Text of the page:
Some people dream of making it big on stage, but others dream of a career behind the curtain. From planning scene changes to plotting lighting and organising sound cues, without a stage manager the performances you see on stage wouldn’t be possible.

Stage managers have a massive responsibility. They’re in charge of organising all of the behind-the-scenes aspects of a stage performance and will oversee all departments- from wardrobe, makeup, props, lighting, set design, sound and front-of-house. They’ll need to give cues to technical crew and performers throughout the show and make sure that all props and scenery are where they should be at all times.

It’s certainly no easy career, but with perseverance and dedication it can be a rewarding one. If you have your sights set on a stage management role, we’ve put together a few hints and tips on what you can do to ensure you’re heading in the right direction.

Your experience

Stage management isn’t just a job you can walk straight into after finishing school or graduating university. Before you get your first management role, you’ll need to have a lot of experience as a stagehand or assistant stage manager and a breadth of understanding across all the departments you’ll be involved in.

If you’re just starting out you can volunteer at your local community theatre. Or if you’re still in education, make the most of every opportunity you can to help out back stage at performances or events. Some schools and colleges will let experienced students take charge of running things back stage so it’s a great opportunity to experience stage managing on a small scale, and a valuable addition to your CV.

Your qualifications

Once you’ve built up your experience in a community venue or local professional theatre, there are plenty of routes you can take into a career in stage management. The most popular choice is to undertake a degree or diploma level qualification in a related subject like performing arts production, technical theatre or practical theatre. Alternatively, any Drama UK courses are recognised within the professional theatre industry.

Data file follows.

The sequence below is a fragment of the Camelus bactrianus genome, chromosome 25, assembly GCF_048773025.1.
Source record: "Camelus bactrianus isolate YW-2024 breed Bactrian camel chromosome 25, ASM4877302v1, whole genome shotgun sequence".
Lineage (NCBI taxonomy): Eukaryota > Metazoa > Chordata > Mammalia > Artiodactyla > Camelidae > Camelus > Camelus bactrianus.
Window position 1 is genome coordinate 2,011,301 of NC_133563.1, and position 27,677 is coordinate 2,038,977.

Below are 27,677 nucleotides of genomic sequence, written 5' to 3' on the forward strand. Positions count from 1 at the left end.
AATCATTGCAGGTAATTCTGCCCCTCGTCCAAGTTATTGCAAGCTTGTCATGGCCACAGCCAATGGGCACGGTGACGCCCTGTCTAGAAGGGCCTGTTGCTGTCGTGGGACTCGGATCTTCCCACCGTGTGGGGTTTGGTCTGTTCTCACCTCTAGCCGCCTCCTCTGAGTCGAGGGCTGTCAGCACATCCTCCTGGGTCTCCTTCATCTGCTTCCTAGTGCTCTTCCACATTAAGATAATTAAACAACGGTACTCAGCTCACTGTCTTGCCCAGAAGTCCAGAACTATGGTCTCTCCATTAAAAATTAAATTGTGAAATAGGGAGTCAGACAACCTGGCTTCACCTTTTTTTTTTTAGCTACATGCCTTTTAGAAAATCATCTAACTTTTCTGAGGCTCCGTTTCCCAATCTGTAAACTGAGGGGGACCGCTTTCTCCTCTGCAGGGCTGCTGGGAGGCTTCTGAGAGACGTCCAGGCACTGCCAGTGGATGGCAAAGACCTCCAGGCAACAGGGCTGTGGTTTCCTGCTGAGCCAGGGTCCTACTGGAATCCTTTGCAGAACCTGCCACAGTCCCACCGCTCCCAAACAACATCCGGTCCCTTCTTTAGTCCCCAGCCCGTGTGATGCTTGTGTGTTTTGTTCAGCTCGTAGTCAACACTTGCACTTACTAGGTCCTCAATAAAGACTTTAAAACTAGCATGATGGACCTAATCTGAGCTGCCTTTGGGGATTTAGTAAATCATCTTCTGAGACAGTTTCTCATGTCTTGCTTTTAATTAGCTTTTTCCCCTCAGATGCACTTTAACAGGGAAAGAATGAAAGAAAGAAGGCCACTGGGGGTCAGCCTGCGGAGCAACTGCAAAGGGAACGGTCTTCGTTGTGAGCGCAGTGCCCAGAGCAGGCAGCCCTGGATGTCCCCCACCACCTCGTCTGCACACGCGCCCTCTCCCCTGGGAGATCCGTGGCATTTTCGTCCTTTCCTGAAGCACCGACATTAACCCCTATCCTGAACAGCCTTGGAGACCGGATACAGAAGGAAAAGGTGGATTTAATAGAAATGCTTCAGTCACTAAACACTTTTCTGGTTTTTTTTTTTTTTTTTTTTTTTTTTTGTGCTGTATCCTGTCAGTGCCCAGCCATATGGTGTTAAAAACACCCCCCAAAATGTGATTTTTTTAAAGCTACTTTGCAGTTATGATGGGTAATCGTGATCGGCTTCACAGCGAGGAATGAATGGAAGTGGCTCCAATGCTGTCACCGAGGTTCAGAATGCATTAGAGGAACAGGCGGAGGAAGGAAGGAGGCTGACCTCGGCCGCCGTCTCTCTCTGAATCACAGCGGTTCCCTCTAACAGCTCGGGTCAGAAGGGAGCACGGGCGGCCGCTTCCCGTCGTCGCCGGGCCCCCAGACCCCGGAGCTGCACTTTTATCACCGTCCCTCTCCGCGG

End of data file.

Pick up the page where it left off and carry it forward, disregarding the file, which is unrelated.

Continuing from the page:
There are a range of apprenticeships available too, where you’ll be offered practical on-the-job training to prepare you for work in the industry. For more information on the qualifications you’ll need, take a look at the Apprenticeships website, UCAS or Drama UK to see the wide range of courses available.

Your qualities

Since stage management can often be a stressful job, it needs to be something you’re dedicated to and passionate about. You’ll need to have first-rate organisational skills as well as being a strong leader with an ability to keep calm in highly-pressured situations.

Most companies will also expect their stage manager to have experience working to current health and safety regulations, as well as a working knowledge of a variety of stage lighting, sound systems and set design aspects. You’ll need strong IT skills and an analytical mind too, for working out set and lighting logistics and managing budgets.

It goes without saying that an interest in theatre and performance is a must too. But more than anything you’ll need to be patient, understanding and approachable- a ‘people person’ with clear communication skills. Everyone will rely on you and look to you if anything goes wrong, so you’ll need to be able to act with the right level of tact, urgency and confidence to put things right and make sure the show goes on night after night.

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